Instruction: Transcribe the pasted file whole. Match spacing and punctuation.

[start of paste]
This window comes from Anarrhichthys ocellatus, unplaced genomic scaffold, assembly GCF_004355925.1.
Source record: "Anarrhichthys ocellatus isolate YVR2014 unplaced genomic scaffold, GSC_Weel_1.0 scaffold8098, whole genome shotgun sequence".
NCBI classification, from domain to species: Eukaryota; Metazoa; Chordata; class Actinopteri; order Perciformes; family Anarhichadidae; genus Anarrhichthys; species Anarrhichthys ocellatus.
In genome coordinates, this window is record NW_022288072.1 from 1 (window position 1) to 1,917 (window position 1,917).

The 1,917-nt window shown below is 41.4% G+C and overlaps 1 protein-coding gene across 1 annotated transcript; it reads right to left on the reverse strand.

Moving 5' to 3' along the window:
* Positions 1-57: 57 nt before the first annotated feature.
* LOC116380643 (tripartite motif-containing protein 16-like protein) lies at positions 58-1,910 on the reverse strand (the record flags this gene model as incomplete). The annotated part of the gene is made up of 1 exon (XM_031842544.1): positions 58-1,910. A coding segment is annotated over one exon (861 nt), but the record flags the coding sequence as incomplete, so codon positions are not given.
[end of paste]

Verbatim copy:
This window comes from Anarrhichthys ocellatus, unplaced genomic scaffold, assembly GCF_004355925.1.
Source record: "Anarrhichthys ocellatus isolate YVR2014 unplaced genomic scaffold, GSC_Weel_1.0 scaffold8098, whole genome shotgun sequence".
NCBI classification, from domain to species: Eukaryota; Metazoa; Chordata; class Actinopteri; order Perciformes; family Anarhichadidae; genus Anarrhichthys; species Anarrhichthys ocellatus.
In genome coordinates, this window is record NW_022288072.1 from 1 (window position 1) to 1,917 (window position 1,917).

The 1,917-nt window shown below is 41.4% G+C and overlaps 1 protein-coding gene across 1 annotated transcript; it reads right to left on the reverse strand.

Moving 5' to 3' along the window:
* Positions 1-57: 57 nt before the first annotated feature.
* LOC116380643 (tripartite motif-containing protein 16-like protein) lies at positions 58-1,910 on the reverse strand (the record flags this gene model as incomplete). The annotated part of the gene is made up of 1 exon (XM_031842544.1): positions 58-1,910. A coding segment is annotated over one exon (861 nt), but the record flags the coding sequence as incomplete, so codon positions are not given.